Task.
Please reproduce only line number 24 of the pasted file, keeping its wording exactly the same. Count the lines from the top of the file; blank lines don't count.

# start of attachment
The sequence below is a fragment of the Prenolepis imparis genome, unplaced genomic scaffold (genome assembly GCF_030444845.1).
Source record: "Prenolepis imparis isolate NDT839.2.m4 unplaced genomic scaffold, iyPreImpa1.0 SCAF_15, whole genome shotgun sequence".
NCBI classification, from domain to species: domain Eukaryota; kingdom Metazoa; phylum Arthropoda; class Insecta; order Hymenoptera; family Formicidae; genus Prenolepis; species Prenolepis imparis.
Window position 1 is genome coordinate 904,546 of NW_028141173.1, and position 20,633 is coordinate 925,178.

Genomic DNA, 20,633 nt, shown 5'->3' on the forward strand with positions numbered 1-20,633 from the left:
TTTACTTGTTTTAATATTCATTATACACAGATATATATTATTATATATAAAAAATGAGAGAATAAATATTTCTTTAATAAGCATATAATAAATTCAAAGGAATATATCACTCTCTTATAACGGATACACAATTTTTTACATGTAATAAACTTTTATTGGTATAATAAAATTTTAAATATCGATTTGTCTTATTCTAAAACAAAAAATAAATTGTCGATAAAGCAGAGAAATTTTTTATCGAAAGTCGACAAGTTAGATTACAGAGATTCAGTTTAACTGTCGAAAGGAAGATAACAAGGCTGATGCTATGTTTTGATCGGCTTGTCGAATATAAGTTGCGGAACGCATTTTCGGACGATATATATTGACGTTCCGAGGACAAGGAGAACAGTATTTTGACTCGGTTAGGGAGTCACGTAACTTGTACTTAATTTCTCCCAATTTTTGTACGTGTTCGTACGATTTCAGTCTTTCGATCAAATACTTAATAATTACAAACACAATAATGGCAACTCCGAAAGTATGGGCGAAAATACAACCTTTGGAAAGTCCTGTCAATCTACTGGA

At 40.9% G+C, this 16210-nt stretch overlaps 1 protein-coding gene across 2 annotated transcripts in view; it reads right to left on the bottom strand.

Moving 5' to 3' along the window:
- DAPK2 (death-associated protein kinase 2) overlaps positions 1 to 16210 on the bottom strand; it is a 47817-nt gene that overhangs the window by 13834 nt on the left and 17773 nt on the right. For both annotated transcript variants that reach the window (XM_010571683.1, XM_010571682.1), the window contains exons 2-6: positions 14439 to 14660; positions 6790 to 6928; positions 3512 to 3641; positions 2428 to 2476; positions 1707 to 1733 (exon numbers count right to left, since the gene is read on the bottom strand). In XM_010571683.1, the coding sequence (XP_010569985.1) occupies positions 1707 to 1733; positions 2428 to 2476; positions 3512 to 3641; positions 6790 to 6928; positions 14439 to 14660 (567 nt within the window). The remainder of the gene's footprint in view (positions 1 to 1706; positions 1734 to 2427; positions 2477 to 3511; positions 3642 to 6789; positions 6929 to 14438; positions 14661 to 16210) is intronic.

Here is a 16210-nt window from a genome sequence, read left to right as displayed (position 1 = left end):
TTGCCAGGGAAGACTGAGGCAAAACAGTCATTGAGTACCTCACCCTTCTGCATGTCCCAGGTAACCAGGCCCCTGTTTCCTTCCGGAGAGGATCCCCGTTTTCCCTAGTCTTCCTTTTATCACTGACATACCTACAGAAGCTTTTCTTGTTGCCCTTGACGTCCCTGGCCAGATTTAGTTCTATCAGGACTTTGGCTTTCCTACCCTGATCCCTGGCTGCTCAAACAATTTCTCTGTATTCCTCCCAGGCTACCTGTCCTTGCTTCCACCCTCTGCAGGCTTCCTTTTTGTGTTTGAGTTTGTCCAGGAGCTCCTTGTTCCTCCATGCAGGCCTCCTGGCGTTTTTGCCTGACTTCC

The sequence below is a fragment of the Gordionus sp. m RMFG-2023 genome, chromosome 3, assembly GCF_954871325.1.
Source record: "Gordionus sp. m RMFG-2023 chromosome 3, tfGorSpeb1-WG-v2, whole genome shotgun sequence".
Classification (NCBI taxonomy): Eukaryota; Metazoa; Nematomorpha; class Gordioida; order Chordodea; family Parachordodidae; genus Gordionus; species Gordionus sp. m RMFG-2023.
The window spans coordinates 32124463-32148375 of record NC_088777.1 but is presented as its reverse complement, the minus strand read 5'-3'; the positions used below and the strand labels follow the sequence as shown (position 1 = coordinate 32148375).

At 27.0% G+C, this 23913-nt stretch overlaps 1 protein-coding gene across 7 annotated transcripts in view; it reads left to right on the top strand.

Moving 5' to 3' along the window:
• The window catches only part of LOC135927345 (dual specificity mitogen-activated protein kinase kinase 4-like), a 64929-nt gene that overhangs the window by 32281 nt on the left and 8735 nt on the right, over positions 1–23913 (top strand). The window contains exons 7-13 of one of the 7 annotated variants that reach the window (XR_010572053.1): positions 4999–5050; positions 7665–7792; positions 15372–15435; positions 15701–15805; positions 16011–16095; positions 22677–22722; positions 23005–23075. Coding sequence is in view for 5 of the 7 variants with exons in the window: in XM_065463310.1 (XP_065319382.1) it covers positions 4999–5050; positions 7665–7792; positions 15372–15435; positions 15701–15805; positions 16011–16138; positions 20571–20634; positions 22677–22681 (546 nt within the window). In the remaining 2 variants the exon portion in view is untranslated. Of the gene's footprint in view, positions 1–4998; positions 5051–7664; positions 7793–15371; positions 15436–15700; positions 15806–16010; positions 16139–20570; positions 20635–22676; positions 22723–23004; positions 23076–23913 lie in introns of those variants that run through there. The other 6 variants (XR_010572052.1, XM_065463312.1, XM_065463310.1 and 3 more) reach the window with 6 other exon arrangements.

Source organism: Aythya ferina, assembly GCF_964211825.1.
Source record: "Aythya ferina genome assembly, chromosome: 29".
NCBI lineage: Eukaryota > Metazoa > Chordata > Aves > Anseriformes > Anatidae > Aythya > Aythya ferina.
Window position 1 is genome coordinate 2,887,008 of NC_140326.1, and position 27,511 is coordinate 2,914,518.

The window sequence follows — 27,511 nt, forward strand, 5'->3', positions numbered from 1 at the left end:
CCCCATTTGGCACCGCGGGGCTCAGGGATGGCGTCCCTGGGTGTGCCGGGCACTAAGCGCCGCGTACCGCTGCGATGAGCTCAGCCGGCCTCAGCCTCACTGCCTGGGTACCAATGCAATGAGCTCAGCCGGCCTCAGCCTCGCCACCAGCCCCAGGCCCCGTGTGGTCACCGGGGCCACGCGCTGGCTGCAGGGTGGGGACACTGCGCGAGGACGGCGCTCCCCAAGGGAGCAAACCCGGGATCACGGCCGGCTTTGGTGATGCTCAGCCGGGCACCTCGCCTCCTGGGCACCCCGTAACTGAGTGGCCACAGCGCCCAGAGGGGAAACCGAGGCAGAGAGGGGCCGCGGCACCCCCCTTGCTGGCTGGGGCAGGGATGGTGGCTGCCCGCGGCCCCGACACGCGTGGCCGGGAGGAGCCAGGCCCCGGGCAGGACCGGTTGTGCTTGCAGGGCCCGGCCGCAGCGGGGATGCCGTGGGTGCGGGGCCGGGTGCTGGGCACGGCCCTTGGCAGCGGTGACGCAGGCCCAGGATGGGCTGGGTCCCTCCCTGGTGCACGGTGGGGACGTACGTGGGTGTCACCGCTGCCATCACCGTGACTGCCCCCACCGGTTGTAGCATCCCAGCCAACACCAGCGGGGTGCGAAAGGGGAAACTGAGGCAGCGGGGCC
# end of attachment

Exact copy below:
CCCCATTTGGCACCGCGGGGCTCAGGGATGGCGTCCCTGGGTGTGCCGGGCACTAAGCGCCGCGTACCGCTGCGATGAGCTCAGCCGGCCTCAGCCTCACTGCCTGGGTACCAATGCAATGAGCTCAGCCGGCCTCAGCCTCGCCACCAGCCCCAGGCCCCGTGTGGTCACCGGGGCCACGCGCTGGCTGCAGGGTGGGGACACTGCGCGAGGACGGCGCTCCCCAAGGGAGCAAACCCGGGATCACGGCCGGCTTTGGTGATGCTCAGCCGGGCACCTCGCCTCCTGGGCACCCCGTAACTGAGTGGCCACAGCGCCCAGAGGGGAAACCGAGGCAGAGAGGGGCCGCGGCACCCCCCTTGCTGGCTGGGGCAGGGATGGTGGCTGCCCGCGGCCCCGACACGCGTGGCCGGGAGGAGCCAGGCCCCGGGCAGGACCGGTTGTGCTTGCAGGGCCCGGCCGCAGCGGGGATGCCGTGGGTGCGGGGCCGGGTGCTGGGCACGGCCCTTGGCAGCGGTGACGCAGGCCCAGGATGGGCTGGGTCCCTCCCTGGTGCACGGTGGGGACGTACGTGGGTGTCACCGCTGCCATCACCGTGACTGCCCCCACCGGTTGTAGCATCCCAGCCAACACCAGCGGGGTGCGAAAGGGGAAACTGAGGCAGCGGGGCC